See March’s Brain Tumor Research Highlights, here.
Over the years, NBTS has given more than $35 million to brain tumor research projects. We’re very proud of the impact this funding has made in advancing the neuro-oncology field closer to better treatments and ultimately a cure. And while NBTS is currently focused on driving our flagship research projects – like the Defeat GBM Research Collaborative – forward, there also continues to be great scientific research efforts happening in the neuro-oncology field, en masse. This is critical, as no one researcher, one lab, or one institution can cure this disease alone. Below are highlights of some newly published research from the brain tumor scientific and medical community, compiled by NBTS Director of Research & Scientific Policy, Ann Kingston, PhD and NBTS Research Programs Associate, Amanda Bates:
Decoupling genetics, lineages, and microenvironment in IDH-mutant gliomas by single-cell RNA-seq and resistance to therapy: Venteicher AS, Tirosh I, Hebert C et al (2017) Science 355, eaai8478 DOI: 10.1126/science.aai8478 – link to paper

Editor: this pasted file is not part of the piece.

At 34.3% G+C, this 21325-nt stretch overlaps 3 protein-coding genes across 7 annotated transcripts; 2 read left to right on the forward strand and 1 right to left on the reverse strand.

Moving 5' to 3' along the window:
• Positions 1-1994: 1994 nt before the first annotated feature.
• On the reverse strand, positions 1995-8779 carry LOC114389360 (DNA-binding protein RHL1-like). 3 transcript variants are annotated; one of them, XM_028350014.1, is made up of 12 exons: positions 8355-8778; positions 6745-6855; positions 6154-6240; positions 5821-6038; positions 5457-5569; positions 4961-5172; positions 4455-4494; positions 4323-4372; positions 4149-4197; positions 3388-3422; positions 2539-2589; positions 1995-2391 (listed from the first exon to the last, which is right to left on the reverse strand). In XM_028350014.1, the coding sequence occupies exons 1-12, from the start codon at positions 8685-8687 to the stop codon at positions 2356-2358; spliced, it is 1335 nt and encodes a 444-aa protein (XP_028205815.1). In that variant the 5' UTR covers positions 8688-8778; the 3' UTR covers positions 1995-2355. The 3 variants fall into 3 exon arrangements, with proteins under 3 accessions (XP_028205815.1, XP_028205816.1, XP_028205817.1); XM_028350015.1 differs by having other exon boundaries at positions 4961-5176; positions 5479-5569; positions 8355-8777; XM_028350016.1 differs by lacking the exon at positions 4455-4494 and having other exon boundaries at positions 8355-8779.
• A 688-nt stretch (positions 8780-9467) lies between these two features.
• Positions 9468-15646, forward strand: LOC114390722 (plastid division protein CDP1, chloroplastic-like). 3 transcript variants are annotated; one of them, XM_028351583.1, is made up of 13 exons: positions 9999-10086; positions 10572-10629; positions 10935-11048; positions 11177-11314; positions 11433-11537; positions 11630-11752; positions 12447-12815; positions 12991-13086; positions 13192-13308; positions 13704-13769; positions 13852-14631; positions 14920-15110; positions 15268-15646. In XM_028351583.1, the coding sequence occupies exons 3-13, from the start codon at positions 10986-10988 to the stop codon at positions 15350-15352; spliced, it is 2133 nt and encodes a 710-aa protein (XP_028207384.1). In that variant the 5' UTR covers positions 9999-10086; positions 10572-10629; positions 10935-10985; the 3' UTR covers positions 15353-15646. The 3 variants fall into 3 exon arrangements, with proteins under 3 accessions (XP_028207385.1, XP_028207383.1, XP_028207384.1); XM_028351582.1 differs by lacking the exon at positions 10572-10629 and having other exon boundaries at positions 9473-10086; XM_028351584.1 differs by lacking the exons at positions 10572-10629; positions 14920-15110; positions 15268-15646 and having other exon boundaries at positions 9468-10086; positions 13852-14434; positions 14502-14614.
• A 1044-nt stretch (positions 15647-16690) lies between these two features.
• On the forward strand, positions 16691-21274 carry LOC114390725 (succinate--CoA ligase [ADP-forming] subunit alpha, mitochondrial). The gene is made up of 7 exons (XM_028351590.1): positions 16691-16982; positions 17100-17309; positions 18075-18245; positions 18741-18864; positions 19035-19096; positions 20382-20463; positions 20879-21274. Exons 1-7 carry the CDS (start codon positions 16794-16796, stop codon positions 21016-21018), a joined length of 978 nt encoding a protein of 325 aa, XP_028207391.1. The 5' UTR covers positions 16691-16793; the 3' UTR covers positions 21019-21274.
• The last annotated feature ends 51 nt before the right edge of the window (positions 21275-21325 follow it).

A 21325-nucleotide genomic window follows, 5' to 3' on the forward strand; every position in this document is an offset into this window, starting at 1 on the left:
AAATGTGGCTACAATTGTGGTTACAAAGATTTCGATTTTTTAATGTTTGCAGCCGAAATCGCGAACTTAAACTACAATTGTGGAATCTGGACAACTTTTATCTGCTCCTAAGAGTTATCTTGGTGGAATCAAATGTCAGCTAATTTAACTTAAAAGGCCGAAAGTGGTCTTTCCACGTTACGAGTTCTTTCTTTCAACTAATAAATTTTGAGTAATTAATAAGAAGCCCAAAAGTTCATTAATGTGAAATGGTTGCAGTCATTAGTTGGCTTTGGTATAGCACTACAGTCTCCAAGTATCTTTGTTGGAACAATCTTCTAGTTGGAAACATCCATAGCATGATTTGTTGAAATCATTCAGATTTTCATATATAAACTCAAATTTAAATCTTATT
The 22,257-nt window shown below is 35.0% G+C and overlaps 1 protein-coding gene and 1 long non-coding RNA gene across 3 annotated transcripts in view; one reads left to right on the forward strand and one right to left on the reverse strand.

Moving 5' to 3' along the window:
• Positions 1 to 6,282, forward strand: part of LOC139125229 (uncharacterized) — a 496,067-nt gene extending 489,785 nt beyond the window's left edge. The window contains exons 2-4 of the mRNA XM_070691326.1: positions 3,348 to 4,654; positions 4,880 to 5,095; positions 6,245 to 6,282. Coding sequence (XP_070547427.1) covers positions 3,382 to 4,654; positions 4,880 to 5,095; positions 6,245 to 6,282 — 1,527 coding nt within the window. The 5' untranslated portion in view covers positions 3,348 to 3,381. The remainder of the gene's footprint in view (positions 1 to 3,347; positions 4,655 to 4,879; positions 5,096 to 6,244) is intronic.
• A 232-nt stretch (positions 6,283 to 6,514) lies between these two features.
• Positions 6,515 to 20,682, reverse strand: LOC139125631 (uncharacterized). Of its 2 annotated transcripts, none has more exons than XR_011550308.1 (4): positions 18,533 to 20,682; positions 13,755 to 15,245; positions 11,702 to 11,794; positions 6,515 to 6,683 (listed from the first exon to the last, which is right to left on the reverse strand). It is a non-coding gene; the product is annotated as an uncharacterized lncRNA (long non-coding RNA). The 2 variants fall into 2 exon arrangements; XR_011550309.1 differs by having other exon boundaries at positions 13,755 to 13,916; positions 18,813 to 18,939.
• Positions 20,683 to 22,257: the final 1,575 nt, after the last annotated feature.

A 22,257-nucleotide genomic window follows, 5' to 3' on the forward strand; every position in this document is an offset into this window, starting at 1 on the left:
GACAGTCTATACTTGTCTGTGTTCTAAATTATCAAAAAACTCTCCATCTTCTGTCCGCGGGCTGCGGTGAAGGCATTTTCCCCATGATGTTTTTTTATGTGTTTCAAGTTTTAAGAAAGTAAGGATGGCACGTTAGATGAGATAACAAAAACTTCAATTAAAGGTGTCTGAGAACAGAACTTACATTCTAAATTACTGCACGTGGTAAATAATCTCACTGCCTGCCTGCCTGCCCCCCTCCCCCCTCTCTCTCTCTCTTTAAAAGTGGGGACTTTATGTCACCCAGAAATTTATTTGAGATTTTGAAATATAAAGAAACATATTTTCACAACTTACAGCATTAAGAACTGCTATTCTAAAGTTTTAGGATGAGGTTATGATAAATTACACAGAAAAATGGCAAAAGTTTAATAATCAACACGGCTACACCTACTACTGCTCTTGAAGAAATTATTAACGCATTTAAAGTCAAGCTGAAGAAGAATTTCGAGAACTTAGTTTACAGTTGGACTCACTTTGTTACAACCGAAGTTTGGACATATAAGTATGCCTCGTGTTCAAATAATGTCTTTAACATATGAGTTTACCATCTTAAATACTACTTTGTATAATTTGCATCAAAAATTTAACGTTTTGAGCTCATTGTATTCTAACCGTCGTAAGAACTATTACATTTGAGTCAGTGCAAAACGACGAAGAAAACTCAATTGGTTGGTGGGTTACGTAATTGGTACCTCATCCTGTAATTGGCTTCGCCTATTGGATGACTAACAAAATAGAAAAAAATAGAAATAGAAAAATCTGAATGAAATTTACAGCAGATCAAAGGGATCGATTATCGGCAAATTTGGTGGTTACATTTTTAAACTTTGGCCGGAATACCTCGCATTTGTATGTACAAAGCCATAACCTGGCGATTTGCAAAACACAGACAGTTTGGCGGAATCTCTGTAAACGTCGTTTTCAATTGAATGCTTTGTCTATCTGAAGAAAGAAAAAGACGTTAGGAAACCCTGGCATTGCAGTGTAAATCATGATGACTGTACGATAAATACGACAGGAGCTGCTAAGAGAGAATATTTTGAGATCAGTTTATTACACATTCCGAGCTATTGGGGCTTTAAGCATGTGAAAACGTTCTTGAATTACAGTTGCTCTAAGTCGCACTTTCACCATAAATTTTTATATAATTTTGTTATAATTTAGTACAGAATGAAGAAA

Previous studies such as The Cancer Genome Atlas (TCGA) have helped define the genetic landscape of glioblastoma (GBM) and low grade glioma (LGG) tumors. A limitation of this work, however, is that the molecular expression profiles obtained from bulk samples of tumors represents an overall average of the individual tumor cell phenotypic and genotypic characteristics, and the tumor microenvironment, which limits a full appreciation of intra-tumoral heterogeneity, cancer cell programs, and the influence of the microenvironment. In this study, the RNA profiles of a number of IDH-mutant gliomas: astrocytoma (IDH-A) and oligodendroglioma (IDH-O) were analyzed at the single cell level and the results were then combined with data from a larger cohort of bulk tumor samples (from TCGA dataset), to decipher differences between the two types of glioma’s.